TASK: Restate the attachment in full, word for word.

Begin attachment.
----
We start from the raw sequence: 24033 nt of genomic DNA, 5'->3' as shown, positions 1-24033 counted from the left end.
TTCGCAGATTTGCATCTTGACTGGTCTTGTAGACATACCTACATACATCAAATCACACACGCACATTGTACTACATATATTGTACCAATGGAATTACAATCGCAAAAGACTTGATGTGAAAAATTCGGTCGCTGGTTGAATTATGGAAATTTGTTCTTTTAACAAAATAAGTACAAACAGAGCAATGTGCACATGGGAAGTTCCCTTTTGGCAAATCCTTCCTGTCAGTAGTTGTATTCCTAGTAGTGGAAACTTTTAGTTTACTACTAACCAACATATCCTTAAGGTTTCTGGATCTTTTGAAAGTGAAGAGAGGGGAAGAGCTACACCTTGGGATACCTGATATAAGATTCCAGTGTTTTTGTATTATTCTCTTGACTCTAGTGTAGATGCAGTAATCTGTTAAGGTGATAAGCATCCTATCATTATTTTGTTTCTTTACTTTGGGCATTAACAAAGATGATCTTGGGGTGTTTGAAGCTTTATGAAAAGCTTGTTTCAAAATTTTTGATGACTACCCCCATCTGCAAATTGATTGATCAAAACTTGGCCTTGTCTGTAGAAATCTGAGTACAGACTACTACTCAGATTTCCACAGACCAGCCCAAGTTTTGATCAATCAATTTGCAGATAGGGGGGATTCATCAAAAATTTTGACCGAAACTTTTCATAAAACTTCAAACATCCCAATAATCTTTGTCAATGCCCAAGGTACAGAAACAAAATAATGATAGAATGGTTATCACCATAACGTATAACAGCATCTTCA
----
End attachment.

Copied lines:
We start from the raw sequence: 24033 nt of genomic DNA, 5'->3' as shown, positions 1-24033 counted from the left end.
TTCGCAGATTTGCATCTTGACTGGTCTTGTAGACATACCTACATACATCAAATCACACACGCACATTGTACTACATATATTGTACCAATGGAATTACAATCGCAAAAGACTTGATGTGAAAAATTCGGTCGCTGGTTGAATTATGGAAATTTGTTCTTTTAACAAAATAAGTACAAACAGAGCAATGTGCACATGGGAAGTTCCCTTTTGGCAAATCCTTCCTGTCAGTAGTTGTATTCCTAGTAGTGGAAACTTTTAGTTTACTACTAACCAACATATCCTTAAGGTTTCTGGATCTTTTGAAAGTGAAGAGAGGGGAAGAGCTACACCTTGGGATACCTGATATAAGATTCCAGTGTTTTTGTATTATTCTCTTGACTCTAGTGTAGATGCAGTAATCTGTTAAGGTGATAAGCATCCTATCATTATTTTGTTTCTTTACTTTGGGCATTAACAAAGATGATCTTGGGGTGTTTGAAGCTTTATGAAAAGCTTGTTTCAAAATTTTTGATGACTACCCCCATCTGCAAATTGATTGATCAAAACTTGGCCTTGTCTGTAGAAATCTGAGTACAGACTACTACTCAGATTTCCACAGACCAGCCCAAGTTTTGATCAATCAATTTGCAGATAGGGGGGATTCATCAAAAATTTTGACCGAAACTTTTCATAAAACTTCAAACATCCCAATAATCTTTGTCAATGCCCAAGGTACAGAAACAAAATAATGATAGAATGGTTATCACCATAACGTATAACAGCATCTTCA